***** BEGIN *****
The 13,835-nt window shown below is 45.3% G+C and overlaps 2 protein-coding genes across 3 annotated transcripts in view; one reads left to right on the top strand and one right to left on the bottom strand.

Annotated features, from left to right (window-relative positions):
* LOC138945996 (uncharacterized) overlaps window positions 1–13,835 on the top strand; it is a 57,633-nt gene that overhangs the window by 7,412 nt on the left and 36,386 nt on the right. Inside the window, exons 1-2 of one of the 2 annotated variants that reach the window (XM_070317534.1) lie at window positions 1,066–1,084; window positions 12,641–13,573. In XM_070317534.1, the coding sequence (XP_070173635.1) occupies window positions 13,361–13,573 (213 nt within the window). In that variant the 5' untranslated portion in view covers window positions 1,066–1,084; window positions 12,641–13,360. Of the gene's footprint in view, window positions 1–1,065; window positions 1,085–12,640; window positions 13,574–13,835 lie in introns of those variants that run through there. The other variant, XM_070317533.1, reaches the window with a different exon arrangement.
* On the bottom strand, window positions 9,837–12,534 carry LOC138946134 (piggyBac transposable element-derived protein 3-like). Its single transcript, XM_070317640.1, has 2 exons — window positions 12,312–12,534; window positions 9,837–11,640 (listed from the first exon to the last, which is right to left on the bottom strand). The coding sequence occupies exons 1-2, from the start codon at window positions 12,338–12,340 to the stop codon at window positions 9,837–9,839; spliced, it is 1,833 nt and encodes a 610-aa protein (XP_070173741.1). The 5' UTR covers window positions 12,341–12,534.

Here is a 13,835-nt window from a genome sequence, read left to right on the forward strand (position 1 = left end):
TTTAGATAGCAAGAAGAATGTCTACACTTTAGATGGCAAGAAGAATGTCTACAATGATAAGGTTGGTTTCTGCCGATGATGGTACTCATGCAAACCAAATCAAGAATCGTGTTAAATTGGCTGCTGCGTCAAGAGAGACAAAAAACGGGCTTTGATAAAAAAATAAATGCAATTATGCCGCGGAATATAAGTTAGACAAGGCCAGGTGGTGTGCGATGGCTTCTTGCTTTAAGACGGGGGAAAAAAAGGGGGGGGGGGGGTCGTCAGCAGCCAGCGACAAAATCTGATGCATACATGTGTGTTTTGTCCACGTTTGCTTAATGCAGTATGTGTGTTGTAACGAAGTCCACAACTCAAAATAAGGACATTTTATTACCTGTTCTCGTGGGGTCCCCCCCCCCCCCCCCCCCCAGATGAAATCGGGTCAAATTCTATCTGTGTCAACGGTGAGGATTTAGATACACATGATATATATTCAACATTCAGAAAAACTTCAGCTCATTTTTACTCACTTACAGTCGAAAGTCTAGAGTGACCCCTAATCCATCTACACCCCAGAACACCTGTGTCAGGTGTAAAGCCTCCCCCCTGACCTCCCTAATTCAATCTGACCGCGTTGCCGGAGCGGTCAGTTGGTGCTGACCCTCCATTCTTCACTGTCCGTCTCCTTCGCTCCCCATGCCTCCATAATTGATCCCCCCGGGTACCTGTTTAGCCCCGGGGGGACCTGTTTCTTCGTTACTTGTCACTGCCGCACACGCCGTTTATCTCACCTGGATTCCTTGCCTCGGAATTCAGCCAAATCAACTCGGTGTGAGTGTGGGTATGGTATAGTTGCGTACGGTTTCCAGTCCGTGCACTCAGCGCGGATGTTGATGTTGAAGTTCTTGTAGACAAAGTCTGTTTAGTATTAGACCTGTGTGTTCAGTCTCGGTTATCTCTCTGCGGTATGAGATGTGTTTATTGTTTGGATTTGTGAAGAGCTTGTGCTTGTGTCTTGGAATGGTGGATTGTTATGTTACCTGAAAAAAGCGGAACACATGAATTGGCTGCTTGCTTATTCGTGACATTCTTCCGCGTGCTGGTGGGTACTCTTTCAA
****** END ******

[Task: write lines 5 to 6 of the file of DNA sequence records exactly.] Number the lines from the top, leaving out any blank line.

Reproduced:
Here is a 13,835-nt window from a genome sequence, read left to right on the forward strand (position 1 = left end):
TTTAGATAGCAAGAAGAATGTCTACACTTTAGATGGCAAGAAGAATGTCTACAATGATAAGGTTGGTTTCTGCCGATGATGGTACTCATGCAAACCAAATCAAGAATCGTGTTAAATTGGCTGCTGCGTCAAGAGAGACAAAAAACGGGCTTTGATAAAAAAATAAATGCAATTATGCCGCGGAATATAAGTTAGACAAGGCCAGGTGGTGTGCGATGGCTTCTTGCTTTAAGACGGGGGAAAAAAAGGGGGGGGGGGGGTCGTCAGCAGCCAGCGACAAAATCTGATGCATACATGTGTGTTTTGTCCACGTTTGCTTAATGCAGTATGTGTGTTGTAACGAAGTCCACAACTCAAAATAAGGACATTTTATTACCTGTTCTCGTGGGGTCCCCCCCCCCCCCCCCCCCCAGATGAAATCGGGTCAAATTCTATCTGTGTCAACGGTGAGGATTTAGATACACATGATATATATTCAACATTCAGAAAAACTTCAGCTCATTTTTACTCACTTACAGTCGAAAGTCTAGAGTGACCCCTAATCCATCTACACCCCAGAACACCTGTGTCAGGTGTAAAGCCTCCCCCCTGACCTCCCTAATTCAATCTGACCGCGTTGCCGGAGCGGTCAGTTGGTGCTGACCCTCCATTCTTCACTGTCCGTCTCCTTCGCTCCCCATGCCTCCATAATTGATCCCCCCGGGTACCTGTTTAGCCCCGGGGGGACCTGTTTCTTCGTTACTTGTCACTGCCGCACACGCCGTTTATCTCACCTGGATTCCTTGCCTCGGAATTCAGCCAAATCAACTCGGTGTGAGTGTGGGTATGGTATAGTTGCGTACGGTTTCCAGTCCGTGCACTCAGCGCGGATGTTGATGTTGAAGTTCTTGTAGACAAAGTCTGTTTAGTATTAGACCTGTGTGTTCAGTCTCGGTTATCTCTCTGCGGTATGAGATGTGTTTATTGTTTGGATTTGTGAAGAGCTTGTGCTTGTGTCTTGGAATGGTGGATTGTTATGTTACCTGAAAAAAGCGGAACACATGAATTGGCTGCTTGCTTATTCGTGACATTCTTCCGCGTGCTGGTGGGTACTCTTTCAA